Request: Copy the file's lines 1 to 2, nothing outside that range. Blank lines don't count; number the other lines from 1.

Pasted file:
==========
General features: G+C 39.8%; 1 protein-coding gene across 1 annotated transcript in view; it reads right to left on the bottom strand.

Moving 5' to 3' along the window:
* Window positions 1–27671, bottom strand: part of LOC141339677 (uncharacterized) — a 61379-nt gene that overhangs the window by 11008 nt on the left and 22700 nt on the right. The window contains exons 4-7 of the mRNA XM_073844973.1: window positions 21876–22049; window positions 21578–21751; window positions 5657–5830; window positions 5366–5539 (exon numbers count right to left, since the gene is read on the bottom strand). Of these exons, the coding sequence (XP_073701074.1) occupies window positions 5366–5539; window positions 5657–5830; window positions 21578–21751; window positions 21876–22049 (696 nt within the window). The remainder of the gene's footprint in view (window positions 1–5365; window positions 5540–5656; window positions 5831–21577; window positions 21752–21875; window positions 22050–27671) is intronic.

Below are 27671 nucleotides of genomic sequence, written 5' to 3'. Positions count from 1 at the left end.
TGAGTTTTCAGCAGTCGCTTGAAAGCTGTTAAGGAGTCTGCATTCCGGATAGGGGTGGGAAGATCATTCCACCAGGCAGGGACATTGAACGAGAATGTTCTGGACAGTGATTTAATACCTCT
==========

General features: G+C 39.8%; 1 protein-coding gene across 1 annotated transcript in view; it reads right to left on the bottom strand.

Moving 5' to 3' along the window: